Tips and best practices for preparing for a milestone update.
In advance of the launch of WordPress 5.0, I thought I would share some tips and best practices for how to update WordPress in a way that minimizes your risk for errors. WordPress is rather stable software but the upcoming 5.0 brings rather significant changes that may require some extra precautions before you update core.
What you need to know about WordPress 5.0
For the first time in over a decade, the WordPress editor will be replaced by a new “block” type interface. This new editor, dubbed the Gutenberg editor, was created to move WordPress into a new level of content editing with more of a page builder like experience. Although not quite a page builder yet, the release of the new editor moves WordPress away from the need to rely on shortcodes to position content.
WordPress 5.0 is expected to ping your dashboard on or near November 19. In preparations, here are some tips on updating your WordPress site to unleash these new features and save yourself a major headache if something does go wrong.
Preparing a live WordPress site for a major “milestone” update:
- Educate yourself and anyone who has access to your WordPress install of the new features that will launch with the update. Review the Make.WordPress.org blog for important release candidate updates and beta updates coming down the pipe.
- Audit your active WordPress theme and plugins to make sure they are compatible with the changes about to be installed. Especially pay close attention to your theme and major plugins that contribute to a large portion of your website’s functionality such as e-commerce, learning management, or other custom post types.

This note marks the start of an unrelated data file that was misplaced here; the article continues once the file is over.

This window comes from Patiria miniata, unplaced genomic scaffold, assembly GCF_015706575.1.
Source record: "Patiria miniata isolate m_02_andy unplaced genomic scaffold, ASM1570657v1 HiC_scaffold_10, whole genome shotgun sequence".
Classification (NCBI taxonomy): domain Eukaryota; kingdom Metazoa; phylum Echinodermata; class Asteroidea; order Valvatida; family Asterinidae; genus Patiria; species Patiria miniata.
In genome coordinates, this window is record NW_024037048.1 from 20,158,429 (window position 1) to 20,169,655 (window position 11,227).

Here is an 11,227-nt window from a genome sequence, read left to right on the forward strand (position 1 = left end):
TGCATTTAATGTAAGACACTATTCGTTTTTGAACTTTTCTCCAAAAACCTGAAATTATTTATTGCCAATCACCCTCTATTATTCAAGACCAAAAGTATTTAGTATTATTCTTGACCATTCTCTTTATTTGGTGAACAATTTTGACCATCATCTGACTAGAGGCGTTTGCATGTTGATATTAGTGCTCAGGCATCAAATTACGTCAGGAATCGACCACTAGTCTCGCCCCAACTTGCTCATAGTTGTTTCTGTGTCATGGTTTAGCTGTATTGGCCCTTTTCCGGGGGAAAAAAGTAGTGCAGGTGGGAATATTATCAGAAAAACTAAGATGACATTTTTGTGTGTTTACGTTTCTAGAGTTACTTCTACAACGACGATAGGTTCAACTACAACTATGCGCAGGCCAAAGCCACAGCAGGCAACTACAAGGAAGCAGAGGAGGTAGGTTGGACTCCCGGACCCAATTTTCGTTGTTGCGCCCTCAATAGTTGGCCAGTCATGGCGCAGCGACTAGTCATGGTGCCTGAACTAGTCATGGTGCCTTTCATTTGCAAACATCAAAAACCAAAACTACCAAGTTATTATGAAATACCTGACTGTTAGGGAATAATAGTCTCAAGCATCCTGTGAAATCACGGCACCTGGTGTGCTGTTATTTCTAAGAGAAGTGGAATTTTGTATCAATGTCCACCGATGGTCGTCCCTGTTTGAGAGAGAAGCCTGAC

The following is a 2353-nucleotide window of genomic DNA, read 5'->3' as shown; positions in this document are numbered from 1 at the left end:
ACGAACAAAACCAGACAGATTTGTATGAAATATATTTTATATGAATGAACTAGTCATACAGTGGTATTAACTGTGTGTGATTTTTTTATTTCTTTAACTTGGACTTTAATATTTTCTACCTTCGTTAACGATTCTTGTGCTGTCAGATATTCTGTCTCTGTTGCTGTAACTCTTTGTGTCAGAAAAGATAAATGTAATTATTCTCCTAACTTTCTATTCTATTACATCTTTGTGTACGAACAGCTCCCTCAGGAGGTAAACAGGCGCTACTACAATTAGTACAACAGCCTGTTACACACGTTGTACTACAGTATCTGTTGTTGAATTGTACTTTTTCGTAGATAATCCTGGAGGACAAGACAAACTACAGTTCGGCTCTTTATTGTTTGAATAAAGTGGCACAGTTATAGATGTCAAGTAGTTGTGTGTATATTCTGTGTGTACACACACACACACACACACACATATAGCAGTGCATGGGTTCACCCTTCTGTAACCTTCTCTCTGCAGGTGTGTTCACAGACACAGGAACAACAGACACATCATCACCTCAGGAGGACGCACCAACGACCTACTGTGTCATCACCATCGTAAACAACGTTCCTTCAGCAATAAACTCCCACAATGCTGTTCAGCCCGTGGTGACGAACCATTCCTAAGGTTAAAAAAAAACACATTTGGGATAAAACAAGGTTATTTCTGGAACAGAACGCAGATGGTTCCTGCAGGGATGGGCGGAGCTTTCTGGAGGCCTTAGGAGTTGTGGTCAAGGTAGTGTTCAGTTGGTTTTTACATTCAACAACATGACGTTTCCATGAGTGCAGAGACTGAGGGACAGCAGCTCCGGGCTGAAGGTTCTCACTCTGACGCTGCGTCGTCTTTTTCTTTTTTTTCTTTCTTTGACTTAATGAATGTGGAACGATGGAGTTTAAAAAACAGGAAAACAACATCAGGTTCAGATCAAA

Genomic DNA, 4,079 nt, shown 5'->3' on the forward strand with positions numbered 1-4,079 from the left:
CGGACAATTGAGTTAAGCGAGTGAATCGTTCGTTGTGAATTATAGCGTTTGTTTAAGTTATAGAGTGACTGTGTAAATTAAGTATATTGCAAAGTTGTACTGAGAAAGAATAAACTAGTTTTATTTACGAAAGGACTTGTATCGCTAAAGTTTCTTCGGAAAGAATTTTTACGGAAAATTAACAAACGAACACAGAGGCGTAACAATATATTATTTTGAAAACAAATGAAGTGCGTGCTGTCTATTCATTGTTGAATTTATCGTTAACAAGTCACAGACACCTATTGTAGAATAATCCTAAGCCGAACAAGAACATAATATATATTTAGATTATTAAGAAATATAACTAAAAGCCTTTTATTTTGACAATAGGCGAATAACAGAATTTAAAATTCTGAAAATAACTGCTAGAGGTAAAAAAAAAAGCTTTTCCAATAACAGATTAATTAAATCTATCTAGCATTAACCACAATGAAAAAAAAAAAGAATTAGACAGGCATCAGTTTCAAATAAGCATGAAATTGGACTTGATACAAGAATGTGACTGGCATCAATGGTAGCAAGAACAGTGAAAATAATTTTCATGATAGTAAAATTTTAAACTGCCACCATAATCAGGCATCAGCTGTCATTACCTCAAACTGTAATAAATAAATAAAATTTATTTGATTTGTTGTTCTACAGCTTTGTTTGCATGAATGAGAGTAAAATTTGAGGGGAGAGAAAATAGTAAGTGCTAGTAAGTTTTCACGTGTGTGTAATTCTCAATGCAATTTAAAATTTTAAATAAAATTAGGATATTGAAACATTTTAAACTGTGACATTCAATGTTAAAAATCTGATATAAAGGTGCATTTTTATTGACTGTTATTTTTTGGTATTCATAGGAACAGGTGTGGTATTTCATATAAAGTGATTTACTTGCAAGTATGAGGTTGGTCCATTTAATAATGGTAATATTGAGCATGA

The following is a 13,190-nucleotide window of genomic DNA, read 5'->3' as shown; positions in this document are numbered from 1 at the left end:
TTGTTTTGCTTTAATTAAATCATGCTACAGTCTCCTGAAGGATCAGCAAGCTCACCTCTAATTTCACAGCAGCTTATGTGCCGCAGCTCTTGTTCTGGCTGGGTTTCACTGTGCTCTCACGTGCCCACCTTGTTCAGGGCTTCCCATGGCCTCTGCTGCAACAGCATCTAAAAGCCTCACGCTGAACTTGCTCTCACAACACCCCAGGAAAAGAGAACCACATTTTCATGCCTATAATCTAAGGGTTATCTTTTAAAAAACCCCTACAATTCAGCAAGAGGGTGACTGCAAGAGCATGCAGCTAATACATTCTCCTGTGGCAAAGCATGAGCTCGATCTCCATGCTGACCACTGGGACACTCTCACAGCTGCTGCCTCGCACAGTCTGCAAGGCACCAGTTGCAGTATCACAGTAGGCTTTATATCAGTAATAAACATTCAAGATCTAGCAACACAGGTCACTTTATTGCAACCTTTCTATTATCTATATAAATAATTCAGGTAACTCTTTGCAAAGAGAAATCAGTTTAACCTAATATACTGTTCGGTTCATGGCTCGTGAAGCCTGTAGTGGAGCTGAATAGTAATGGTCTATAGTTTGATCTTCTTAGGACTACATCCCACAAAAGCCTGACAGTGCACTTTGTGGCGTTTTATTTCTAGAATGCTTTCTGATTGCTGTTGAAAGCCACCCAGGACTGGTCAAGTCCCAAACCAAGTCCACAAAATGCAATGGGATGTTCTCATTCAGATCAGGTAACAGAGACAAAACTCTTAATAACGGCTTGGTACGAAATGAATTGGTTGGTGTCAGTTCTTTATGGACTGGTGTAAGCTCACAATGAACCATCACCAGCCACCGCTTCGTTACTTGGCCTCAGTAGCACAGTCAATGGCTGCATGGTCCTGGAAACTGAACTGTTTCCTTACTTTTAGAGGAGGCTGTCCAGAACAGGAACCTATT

- Backup your entire site before you update, a proper backup includes both the database and the site files. I recommend checking your hosting company’s backup features, but also be sure you know how to restore your site should you need to. Also, make sure the snapshot of your site is current and not from 6 months ago.
- Pro tip: Take extra precautions for high traffic, highly custom WordPress sites by cloning the live production site into a duplicate staging site. Then, first perform the update on the staging “non-production site” to see if everything goes ok. This is maybe over precaution but necessary if you have a high traffic website, large site, rather old theme or very custom work.
How to update core WordPress
To actually update your site, it’s rather simple. After you make and check your backup, go into the WordPress Dashboard and select the update icon in the toolbar. Once on the update page, select the blue update button and cross your fingers. The system should take care of the rest. You can exhale once it’s complete. 🙂
Pro tip: Update only when you’re ready, just because it pings you there’s an update you don’t have to rush into it. I normally update right away but with 5.0 I might wait a bit to see how things play out and start to update my less important websites first. Even just a day or two can save you the headache of an unknown bug.
What happens if the update fails?
- Check your site to see if everything is still operating normally. If yes, then review what type of error your update is providing. WordPress will sometimes tell you what is wrong, write it down and then investigate what you might need to do to fix. If it just stalling, it might be an issue related to your hosting. Such as improper file permissions or underperforming server.
- If your site is messed up, then that is when you run to restore your site from the backup. Then, refer to tip #4 to create a staging site and replicate the process so you can investigate while it’s not in live production.
- Be sure to contact your web host to see if there’s anything they can do to help.
- Ask for help in the Content Academy WordPress Users Community!
Did you like this tip? Tweet it.